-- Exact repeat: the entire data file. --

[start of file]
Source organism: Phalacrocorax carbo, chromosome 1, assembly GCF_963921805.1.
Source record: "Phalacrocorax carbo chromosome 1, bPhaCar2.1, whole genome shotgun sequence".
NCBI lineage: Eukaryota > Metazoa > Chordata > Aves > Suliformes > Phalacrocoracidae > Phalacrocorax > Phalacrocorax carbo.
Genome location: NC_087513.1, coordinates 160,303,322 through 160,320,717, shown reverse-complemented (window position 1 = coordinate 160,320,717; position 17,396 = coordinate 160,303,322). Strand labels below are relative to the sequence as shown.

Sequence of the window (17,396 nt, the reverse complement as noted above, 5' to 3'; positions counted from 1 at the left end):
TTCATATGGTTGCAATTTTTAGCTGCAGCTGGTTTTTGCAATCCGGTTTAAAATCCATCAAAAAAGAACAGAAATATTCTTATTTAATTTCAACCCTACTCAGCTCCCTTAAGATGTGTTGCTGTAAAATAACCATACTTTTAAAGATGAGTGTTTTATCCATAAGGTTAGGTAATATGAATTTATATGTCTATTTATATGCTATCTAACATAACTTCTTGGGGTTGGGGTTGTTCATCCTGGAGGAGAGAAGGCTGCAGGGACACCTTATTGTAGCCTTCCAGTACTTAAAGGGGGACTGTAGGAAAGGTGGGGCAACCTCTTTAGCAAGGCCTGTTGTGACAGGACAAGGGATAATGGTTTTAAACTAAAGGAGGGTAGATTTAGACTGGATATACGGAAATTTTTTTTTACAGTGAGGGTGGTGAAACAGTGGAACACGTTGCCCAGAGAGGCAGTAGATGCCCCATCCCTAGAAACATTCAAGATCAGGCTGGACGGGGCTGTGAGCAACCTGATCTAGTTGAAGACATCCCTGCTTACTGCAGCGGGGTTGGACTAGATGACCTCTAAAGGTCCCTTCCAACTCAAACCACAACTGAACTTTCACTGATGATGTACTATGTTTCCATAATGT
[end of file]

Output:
Source organism: Phalacrocorax carbo, chromosome 1, assembly GCF_963921805.1.
Source record: "Phalacrocorax carbo chromosome 1, bPhaCar2.1, whole genome shotgun sequence".
NCBI lineage: Eukaryota > Metazoa > Chordata > Aves > Suliformes > Phalacrocoracidae > Phalacrocorax > Phalacrocorax carbo.
Genome location: NC_087513.1, coordinates 160,303,322 through 160,320,717, shown reverse-complemented (window position 1 = coordinate 160,320,717; position 17,396 = coordinate 160,303,322). Strand labels below are relative to the sequence as shown.

Sequence of the window (17,396 nt, the reverse complement as noted above, 5' to 3'; positions counted from 1 at the left end):
TTCATATGGTTGCAATTTTTAGCTGCAGCTGGTTTTTGCAATCCGGTTTAAAATCCATCAAAAAAGAACAGAAATATTCTTATTTAATTTCAACCCTACTCAGCTCCCTTAAGATGTGTTGCTGTAAAATAACCATACTTTTAAAGATGAGTGTTTTATCCATAAGGTTAGGTAATATGAATTTATATGTCTATTTATATGCTATCTAACATAACTTCTTGGGGTTGGGGTTGTTCATCCTGGAGGAGAGAAGGCTGCAGGGACACCTTATTGTAGCCTTCCAGTACTTAAAGGGGGACTGTAGGAAAGGTGGGGCAACCTCTTTAGCAAGGCCTGTTGTGACAGGACAAGGGATAATGGTTTTAAACTAAAGGAGGGTAGATTTAGACTGGATATACGGAAATTTTTTTTTACAGTGAGGGTGGTGAAACAGTGGAACACGTTGCCCAGAGAGGCAGTAGATGCCCCATCCCTAGAAACATTCAAGATCAGGCTGGACGGGGCTGTGAGCAACCTGATCTAGTTGAAGACATCCCTGCTTACTGCAGCGGGGTTGGACTAGATGACCTCTAAAGGTCCCTTCCAACTCAAACCACAACTGAACTTTCACTGATGATGTACTATGTTTCCATAATGT